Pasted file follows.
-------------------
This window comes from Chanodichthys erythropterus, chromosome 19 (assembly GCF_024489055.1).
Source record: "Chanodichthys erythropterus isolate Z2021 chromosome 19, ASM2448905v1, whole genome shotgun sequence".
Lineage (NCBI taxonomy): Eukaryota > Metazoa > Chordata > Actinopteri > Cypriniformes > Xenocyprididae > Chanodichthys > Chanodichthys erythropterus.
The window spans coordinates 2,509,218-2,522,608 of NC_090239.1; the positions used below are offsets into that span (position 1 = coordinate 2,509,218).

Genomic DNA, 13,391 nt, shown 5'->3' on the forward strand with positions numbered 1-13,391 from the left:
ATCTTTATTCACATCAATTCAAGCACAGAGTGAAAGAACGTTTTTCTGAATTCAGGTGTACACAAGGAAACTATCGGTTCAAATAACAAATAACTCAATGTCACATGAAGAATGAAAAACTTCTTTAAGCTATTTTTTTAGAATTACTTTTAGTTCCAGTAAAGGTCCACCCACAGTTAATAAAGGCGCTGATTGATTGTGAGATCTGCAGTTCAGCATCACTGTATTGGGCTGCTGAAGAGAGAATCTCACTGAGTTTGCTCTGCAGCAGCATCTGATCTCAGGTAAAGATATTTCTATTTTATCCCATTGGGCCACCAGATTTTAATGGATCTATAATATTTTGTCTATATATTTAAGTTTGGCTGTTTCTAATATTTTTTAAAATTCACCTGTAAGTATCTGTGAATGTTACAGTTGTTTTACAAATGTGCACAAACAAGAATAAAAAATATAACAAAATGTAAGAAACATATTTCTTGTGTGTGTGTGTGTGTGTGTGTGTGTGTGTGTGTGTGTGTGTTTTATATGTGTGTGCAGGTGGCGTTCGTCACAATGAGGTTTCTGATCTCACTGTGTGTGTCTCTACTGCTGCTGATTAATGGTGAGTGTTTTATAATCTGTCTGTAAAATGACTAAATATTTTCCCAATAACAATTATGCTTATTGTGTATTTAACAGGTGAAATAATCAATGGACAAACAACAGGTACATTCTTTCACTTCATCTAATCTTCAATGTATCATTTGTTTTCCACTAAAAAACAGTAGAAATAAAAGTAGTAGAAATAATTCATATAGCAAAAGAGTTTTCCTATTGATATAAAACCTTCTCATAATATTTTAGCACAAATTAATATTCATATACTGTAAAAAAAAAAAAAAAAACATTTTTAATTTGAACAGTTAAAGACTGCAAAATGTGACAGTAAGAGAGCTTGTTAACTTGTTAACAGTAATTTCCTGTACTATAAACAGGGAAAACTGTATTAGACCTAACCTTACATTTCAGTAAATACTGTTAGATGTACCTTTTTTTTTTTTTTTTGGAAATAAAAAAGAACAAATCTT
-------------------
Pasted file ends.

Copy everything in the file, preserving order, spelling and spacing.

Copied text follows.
This window comes from Chanodichthys erythropterus, chromosome 19 (assembly GCF_024489055.1).
Source record: "Chanodichthys erythropterus isolate Z2021 chromosome 19, ASM2448905v1, whole genome shotgun sequence".
Lineage (NCBI taxonomy): Eukaryota > Metazoa > Chordata > Actinopteri > Cypriniformes > Xenocyprididae > Chanodichthys > Chanodichthys erythropterus.
The window spans coordinates 2,509,218-2,522,608 of NC_090239.1; the positions used below are offsets into that span (position 1 = coordinate 2,509,218).

Genomic DNA, 13,391 nt, shown 5'->3' on the forward strand with positions numbered 1-13,391 from the left:
ATCTTTATTCACATCAATTCAAGCACAGAGTGAAAGAACGTTTTTCTGAATTCAGGTGTACACAAGGAAACTATCGGTTCAAATAACAAATAACTCAATGTCACATGAAGAATGAAAAACTTCTTTAAGCTATTTTTTTAGAATTACTTTTAGTTCCAGTAAAGGTCCACCCACAGTTAATAAAGGCGCTGATTGATTGTGAGATCTGCAGTTCAGCATCACTGTATTGGGCTGCTGAAGAGAGAATCTCACTGAGTTTGCTCTGCAGCAGCATCTGATCTCAGGTAAAGATATTTCTATTTTATCCCATTGGGCCACCAGATTTTAATGGATCTATAATATTTTGTCTATATATTTAAGTTTGGCTGTTTCTAATATTTTTTAAAATTCACCTGTAAGTATCTGTGAATGTTACAGTTGTTTTACAAATGTGCACAAACAAGAATAAAAAATATAACAAAATGTAAGAAACATATTTCTTGTGTGTGTGTGTGTGTGTGTGTGTGTGTGTGTGTGTGTGTGTTTTATATGTGTGTGCAGGTGGCGTTCGTCACAATGAGGTTTCTGATCTCACTGTGTGTGTCTCTACTGCTGCTGATTAATGGTGAGTGTTTTATAATCTGTCTGTAAAATGACTAAATATTTTCCCAATAACAATTATGCTTATTGTGTATTTAACAGGTGAAATAATCAATGGACAAACAACAGGTACATTCTTTCACTTCATCTAATCTTCAATGTATCATTTGTTTTCCACTAAAAAACAGTAGAAATAAAAGTAGTAGAAATAATTCATATAGCAAAAGAGTTTTCCTATTGATATAAAACCTTCTCATAATATTTTAGCACAAATTAATATTCATATACTGTAAAAAAAAAAAAAAAAACATTTTTAATTTGAACAGTTAAAGACTGCAAAATGTGACAGTAAGAGAGCTTGTTAACTTGTTAACAGTAATTTCCTGTACTATAAACAGGGAAAACTGTATTAGACCTAACCTTACATTTCAGTAAATACTGTTAGATGTACCTTTTTTTTTTTTTTTTGGAAATAAAAAAGAACAAATCTT